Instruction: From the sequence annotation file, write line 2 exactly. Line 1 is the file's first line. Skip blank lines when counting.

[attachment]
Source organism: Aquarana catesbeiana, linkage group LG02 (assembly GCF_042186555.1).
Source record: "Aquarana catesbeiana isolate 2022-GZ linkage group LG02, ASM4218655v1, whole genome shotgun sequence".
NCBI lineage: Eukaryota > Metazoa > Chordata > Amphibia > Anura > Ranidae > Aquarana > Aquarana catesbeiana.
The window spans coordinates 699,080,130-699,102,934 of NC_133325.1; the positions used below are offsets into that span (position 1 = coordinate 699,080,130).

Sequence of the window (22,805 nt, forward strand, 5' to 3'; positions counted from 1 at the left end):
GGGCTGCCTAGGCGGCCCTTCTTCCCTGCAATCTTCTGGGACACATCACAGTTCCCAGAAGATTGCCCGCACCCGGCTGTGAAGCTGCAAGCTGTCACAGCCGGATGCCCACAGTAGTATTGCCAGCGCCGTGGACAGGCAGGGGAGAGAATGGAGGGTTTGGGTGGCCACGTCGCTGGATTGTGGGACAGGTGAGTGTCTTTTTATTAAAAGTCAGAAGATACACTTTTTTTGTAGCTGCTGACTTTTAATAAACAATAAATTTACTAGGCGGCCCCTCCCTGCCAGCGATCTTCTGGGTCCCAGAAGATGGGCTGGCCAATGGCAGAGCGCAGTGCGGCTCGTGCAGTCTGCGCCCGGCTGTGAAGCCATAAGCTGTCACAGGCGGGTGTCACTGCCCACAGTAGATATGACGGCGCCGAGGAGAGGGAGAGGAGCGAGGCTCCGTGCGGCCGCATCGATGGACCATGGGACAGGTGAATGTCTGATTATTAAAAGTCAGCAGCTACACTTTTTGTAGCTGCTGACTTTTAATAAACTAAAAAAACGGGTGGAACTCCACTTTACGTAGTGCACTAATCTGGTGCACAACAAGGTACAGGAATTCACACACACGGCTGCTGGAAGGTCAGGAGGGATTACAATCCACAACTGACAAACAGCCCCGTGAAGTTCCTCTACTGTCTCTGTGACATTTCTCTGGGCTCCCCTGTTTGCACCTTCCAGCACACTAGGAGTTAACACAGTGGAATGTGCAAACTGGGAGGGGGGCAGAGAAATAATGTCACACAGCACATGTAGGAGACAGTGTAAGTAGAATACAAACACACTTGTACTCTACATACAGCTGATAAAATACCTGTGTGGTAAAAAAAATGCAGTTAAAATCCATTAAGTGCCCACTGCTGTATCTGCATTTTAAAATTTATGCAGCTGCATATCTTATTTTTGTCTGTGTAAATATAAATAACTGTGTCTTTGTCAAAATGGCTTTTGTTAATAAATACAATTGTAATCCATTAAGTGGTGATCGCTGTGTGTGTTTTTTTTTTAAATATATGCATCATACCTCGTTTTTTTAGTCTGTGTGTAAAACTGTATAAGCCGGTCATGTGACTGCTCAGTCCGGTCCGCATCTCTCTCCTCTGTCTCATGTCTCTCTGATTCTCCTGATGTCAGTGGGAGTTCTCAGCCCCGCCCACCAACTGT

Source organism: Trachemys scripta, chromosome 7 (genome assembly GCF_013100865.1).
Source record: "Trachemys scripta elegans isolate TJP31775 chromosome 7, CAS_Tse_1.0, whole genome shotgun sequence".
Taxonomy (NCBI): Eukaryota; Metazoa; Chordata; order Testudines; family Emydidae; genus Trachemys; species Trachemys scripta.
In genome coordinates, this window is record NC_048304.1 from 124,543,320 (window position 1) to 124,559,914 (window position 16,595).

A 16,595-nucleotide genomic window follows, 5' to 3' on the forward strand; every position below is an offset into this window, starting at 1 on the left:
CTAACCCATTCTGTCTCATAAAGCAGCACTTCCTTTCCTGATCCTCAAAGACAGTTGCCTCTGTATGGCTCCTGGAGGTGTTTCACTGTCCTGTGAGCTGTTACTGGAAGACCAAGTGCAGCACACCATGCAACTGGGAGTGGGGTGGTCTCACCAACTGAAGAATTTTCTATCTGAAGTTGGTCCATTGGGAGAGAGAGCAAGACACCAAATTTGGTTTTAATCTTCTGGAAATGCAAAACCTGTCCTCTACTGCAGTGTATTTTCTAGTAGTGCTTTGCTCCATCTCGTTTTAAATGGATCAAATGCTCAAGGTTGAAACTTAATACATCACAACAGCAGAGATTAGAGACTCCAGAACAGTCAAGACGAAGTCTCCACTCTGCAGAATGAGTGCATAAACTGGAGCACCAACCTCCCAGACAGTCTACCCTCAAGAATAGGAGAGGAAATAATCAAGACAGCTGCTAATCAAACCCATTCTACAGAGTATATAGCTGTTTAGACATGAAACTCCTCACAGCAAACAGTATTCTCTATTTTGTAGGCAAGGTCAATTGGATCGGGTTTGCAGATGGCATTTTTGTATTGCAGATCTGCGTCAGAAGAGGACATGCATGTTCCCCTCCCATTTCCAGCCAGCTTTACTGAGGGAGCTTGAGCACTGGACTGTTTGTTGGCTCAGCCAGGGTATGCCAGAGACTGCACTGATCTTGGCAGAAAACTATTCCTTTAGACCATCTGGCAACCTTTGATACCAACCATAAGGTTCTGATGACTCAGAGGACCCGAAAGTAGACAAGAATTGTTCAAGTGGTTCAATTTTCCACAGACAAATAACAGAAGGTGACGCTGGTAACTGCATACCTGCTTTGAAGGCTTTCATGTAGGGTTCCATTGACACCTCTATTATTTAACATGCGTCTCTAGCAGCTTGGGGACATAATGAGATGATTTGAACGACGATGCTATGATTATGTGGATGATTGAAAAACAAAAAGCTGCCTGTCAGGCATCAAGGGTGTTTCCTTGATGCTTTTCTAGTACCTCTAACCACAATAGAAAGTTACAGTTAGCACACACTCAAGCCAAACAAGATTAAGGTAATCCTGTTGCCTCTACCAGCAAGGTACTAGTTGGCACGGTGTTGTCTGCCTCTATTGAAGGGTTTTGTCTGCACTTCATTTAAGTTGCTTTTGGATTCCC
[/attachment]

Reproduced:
Source record: "Aquarana catesbeiana isolate 2022-GZ linkage group LG02, ASM4218655v1, whole genome shotgun sequence".